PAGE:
When the word "omertà" ceases to be mere allusion

I grew up in Colombia during the 1980s, a time when nothing was at it seemed. Watching the nightly news with my parents, I quickly learned that there were always hidden agendas, and ulterior motives. Corruption ran deep, people could be (and often were) bought, and violence was used to silence the opposition. This was true at the highest levels of government and business, and was also visible in everyday life. I say these things as way of letting you know that to me, there are simply no "big reveals" in life. I assume the worst, and am never surprised by nefarious motives, no matter how hidden or surprising they may be. This is not because I'm always wise to what is actually happening. No. I simply assume these things by default. The contrarian who assumes the worst is not smart, and cannot relish in being right. Instead, he begins to realize how sad it is that he's right so often.

Forgive me for speaking about myself in the third person in those last two sentences, but that's sort of where my mind is right now. Why am I telling you this? Because, as I said earlier, there are no big reveals in life when you assume the worst. But when something you assumed would happen actually does, it can still be maddening and sad, even if it's not totally unexpected. Let me explain.

Back in February, I did an interview Juan Pablo Villegas. In it he discussed the current state of the Colombian peloton in terms of doping. He did so in a measured but open way. He spoke (on the record) in a way that professional cyclist who are currently racing seldom speak. Juan Pablo knew that the interview would not be well received. He's not naive, and knows how the sport operates, and how things work in Colombia. I do too. But he felt the need to talk, as the state of the sport that he loves was pushing him into retirement. Listening to him speak was heartbreaking, but I also got the sense that it was probably liberating for him. Above all, it was sad to hear.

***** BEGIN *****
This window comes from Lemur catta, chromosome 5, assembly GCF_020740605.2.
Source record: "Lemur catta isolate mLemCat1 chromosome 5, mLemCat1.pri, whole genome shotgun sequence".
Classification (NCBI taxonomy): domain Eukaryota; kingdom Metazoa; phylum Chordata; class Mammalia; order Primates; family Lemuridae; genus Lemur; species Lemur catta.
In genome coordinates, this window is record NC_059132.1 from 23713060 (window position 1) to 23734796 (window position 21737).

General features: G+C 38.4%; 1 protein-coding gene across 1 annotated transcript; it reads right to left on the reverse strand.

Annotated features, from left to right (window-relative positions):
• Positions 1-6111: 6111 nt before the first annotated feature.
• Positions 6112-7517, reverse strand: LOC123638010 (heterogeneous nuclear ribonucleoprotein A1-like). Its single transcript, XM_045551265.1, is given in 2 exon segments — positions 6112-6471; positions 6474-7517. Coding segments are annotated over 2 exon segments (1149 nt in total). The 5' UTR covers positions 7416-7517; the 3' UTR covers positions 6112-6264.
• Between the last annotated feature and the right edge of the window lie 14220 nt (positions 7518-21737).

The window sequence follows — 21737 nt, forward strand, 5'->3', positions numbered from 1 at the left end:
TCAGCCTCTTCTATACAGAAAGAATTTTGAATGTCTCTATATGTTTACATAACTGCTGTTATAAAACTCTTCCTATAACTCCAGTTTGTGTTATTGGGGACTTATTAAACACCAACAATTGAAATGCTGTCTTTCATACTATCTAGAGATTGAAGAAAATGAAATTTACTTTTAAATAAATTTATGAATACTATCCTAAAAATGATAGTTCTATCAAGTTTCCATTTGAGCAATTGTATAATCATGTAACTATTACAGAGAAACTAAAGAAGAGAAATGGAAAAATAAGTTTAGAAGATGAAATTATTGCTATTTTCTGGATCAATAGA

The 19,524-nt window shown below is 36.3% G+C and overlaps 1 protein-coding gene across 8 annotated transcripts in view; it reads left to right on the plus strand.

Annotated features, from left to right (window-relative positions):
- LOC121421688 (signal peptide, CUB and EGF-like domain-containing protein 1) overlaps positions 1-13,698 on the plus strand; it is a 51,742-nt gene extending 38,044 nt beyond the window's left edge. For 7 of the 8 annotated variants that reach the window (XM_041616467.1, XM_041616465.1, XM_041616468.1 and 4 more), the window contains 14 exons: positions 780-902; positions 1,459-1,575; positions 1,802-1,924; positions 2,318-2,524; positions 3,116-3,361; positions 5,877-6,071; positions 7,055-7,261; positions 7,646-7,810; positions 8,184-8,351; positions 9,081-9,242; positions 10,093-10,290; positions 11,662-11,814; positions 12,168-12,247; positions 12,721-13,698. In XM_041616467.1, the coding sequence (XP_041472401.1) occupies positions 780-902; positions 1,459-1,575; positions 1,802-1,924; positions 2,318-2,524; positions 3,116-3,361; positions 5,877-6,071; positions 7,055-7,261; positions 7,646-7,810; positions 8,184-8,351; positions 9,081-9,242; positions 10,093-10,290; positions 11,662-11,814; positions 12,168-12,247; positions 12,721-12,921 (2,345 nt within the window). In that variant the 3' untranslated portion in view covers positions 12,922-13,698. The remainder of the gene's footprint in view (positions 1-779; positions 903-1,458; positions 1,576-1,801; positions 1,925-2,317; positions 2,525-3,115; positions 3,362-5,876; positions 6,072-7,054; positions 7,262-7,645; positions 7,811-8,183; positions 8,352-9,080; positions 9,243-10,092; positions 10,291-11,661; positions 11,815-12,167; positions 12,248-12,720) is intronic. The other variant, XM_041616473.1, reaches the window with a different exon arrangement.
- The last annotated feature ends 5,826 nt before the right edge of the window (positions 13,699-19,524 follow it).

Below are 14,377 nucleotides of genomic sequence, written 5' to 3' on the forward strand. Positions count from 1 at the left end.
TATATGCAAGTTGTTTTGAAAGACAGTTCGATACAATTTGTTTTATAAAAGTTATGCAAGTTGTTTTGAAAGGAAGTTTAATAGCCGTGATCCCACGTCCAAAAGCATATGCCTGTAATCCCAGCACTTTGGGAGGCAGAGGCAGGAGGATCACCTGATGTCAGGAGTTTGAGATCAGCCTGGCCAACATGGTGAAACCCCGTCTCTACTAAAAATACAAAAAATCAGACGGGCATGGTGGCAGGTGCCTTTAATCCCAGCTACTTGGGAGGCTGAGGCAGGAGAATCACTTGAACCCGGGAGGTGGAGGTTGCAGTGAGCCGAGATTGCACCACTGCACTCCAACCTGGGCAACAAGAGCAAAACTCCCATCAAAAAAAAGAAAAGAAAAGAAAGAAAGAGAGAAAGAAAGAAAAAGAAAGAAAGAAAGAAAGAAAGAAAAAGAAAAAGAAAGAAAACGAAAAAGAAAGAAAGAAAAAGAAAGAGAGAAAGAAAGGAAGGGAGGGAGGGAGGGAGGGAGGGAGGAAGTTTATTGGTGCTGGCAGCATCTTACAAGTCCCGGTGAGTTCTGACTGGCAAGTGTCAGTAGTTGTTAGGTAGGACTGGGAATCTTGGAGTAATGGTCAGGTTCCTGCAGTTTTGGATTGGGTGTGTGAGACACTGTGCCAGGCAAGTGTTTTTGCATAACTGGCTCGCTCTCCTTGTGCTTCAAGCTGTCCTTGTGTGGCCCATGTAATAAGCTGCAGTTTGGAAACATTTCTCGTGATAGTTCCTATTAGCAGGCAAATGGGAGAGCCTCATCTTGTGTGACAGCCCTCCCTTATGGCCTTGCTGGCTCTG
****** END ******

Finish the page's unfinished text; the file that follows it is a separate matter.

The interview was translated to Spanish (both here and on the Colombian site Ruta Del Escarabajo). It was widely read in Colombia, and I knew something would eventually come of it. Now it has.  So it's at this point that I too will use very measured language for reasons you will no doubt understand.

As a result of that interview, Juan Pablo Villegas is now receiving threats. Very real threats, through anonymous messages on his phone, through social media, and sometimes by registered accounts, from Colombian riders who are freely threatening him out in the open. If this doesn't sound bad to you, believe me when I tell you that I'm holding back a bit, so I ask you to give me the benefit of the doubt. The Colombian newspaper El Tiempo ran a piece about this by political columnist Gustavo Duncan, where he states his intentions to track and report anything that may happen to Villegas, and to publish the names of those riders who continue to make any threats (or deliver on them).

I should tell you that the short paragraph above was originally much longer, and went into more detail, both about this case, and others that leave no doubt about the credibility of such threats. But due to what is at stake here, I ended up cutting it down by more than half. I'm not proud of telling you this. In fact, I hate that this is the case, because it means that threats work.

Long time readers of the blog no doubt remember posts like this one, that begin to show what is possible when it comes to covering this topic. So I'm hold back, because this isn't a post about how one rider or another looks "PRO", or about the length of someone's socks, or about gravel bikes being great or awful. This is scary shit, and I don't like it.

I've always objected to the use of the term omertà by cycling fans and the cycling press, as it alludes to something far more real than simply riding bikes, through the use of a loaded term. But as I've said before, in Colombia, that word returns to its original meaning very quickly. And when people like Villegas speak out, the aim to silence them is obvious. But this, in turn, only gives greater credence to what Juan Pablo said to begin with. And those who threaten him reveal themselves in doing so. And while I find that interesting, I'm sure it's not enough to comfort someone who is being threatened.

So, does any of this come as a shock to me? No.

Did knowing it would likely come prepare me for it? To be honest, no.

Is cycling as enjoyable now (considering that this is just one in a list of ordeals along these lines, including some that are far grimmer)? Sadly, no.